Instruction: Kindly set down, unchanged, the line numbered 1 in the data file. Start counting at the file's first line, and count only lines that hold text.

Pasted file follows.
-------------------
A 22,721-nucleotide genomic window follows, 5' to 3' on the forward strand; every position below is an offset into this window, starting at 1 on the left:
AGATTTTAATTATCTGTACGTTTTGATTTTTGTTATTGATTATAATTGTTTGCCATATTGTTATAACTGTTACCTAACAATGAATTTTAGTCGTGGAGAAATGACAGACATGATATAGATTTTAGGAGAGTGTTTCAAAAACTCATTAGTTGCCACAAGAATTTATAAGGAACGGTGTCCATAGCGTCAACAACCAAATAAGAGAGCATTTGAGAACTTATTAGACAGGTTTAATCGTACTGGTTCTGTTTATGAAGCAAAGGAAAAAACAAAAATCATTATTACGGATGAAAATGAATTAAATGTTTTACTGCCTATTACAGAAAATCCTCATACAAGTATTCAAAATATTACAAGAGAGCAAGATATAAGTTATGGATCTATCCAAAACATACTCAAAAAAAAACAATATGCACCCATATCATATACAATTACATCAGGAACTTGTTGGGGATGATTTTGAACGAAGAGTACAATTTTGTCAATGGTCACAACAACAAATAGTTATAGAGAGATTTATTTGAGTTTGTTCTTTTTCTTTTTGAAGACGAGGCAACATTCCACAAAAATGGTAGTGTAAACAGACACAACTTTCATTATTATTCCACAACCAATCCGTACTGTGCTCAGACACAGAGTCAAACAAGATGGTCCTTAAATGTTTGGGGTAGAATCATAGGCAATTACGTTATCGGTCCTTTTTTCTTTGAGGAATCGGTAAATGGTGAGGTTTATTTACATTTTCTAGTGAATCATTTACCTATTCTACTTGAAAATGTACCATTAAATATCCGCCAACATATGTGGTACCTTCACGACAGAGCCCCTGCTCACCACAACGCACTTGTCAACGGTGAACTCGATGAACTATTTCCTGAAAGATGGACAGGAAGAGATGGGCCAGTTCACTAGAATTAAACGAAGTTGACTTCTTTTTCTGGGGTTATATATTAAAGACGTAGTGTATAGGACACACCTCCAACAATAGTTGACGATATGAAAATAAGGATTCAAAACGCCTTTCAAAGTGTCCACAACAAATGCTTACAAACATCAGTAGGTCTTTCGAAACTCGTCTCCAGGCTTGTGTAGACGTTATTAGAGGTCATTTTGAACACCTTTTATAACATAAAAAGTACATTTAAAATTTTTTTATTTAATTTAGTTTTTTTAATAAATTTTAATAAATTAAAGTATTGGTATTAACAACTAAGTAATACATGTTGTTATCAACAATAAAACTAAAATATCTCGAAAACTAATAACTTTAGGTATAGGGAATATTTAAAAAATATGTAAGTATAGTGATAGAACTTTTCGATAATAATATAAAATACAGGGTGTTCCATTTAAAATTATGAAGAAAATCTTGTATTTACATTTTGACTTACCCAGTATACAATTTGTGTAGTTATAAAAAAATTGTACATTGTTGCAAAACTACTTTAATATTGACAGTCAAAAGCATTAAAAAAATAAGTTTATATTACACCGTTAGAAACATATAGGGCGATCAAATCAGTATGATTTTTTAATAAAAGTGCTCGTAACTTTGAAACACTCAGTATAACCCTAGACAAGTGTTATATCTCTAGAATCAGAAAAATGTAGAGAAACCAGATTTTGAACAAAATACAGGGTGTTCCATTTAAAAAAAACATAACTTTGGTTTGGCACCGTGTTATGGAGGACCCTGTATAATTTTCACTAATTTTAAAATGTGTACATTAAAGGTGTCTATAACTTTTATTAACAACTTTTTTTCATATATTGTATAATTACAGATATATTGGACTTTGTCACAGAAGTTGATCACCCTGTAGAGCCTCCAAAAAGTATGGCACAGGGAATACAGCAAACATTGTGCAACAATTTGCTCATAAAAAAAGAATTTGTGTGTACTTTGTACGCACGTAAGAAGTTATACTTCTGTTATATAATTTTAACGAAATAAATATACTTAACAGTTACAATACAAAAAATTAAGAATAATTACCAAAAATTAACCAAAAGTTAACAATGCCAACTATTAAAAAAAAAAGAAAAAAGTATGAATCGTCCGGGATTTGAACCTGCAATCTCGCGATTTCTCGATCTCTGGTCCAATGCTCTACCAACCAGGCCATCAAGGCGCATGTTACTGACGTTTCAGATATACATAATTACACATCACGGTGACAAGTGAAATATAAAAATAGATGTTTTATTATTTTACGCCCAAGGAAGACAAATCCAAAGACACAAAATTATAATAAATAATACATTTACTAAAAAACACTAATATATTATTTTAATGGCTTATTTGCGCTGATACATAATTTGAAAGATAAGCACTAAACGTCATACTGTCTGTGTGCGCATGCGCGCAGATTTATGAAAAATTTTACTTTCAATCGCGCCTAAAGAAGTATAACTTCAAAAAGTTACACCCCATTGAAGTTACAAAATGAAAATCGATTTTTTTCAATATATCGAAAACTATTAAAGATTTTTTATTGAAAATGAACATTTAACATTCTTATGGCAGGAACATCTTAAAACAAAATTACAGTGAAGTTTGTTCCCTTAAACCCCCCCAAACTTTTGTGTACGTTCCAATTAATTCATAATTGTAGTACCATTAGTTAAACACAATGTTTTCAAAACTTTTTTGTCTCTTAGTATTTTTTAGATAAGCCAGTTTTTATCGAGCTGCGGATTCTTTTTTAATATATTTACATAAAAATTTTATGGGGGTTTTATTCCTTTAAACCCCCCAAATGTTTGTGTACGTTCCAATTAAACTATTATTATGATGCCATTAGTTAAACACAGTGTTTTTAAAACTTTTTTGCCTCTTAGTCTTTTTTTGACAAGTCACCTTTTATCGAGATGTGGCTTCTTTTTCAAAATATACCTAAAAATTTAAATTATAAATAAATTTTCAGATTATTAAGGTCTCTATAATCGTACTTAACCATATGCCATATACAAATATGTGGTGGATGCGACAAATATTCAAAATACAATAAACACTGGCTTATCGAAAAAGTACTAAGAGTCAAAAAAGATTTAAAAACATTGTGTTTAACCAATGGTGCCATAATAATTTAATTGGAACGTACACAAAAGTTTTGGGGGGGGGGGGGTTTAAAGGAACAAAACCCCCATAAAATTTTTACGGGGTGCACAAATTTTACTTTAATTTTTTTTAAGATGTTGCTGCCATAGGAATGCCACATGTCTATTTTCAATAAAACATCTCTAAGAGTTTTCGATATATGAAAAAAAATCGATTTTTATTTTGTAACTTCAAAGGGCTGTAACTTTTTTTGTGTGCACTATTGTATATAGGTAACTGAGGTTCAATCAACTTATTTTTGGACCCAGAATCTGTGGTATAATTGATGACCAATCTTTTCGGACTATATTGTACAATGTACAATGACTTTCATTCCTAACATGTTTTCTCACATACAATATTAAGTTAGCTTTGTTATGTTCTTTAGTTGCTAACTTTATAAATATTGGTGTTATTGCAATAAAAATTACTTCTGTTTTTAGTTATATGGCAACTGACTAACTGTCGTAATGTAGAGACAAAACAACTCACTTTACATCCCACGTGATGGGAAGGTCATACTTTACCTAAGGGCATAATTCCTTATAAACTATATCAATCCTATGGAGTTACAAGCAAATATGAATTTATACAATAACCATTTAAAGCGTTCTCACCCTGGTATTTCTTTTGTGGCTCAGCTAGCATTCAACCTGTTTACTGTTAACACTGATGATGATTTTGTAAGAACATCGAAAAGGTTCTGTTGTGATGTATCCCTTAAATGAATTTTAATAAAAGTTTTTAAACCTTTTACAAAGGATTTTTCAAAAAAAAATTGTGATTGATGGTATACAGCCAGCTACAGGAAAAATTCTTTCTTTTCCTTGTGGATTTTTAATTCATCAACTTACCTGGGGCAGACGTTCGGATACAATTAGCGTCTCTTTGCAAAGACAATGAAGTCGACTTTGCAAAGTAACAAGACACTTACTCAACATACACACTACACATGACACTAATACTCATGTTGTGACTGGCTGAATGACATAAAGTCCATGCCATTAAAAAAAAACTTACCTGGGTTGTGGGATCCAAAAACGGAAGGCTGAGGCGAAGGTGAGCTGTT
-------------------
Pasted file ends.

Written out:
A 22,721-nucleotide genomic window follows, 5' to 3' on the forward strand; every position below is an offset into this window, starting at 1 on the left: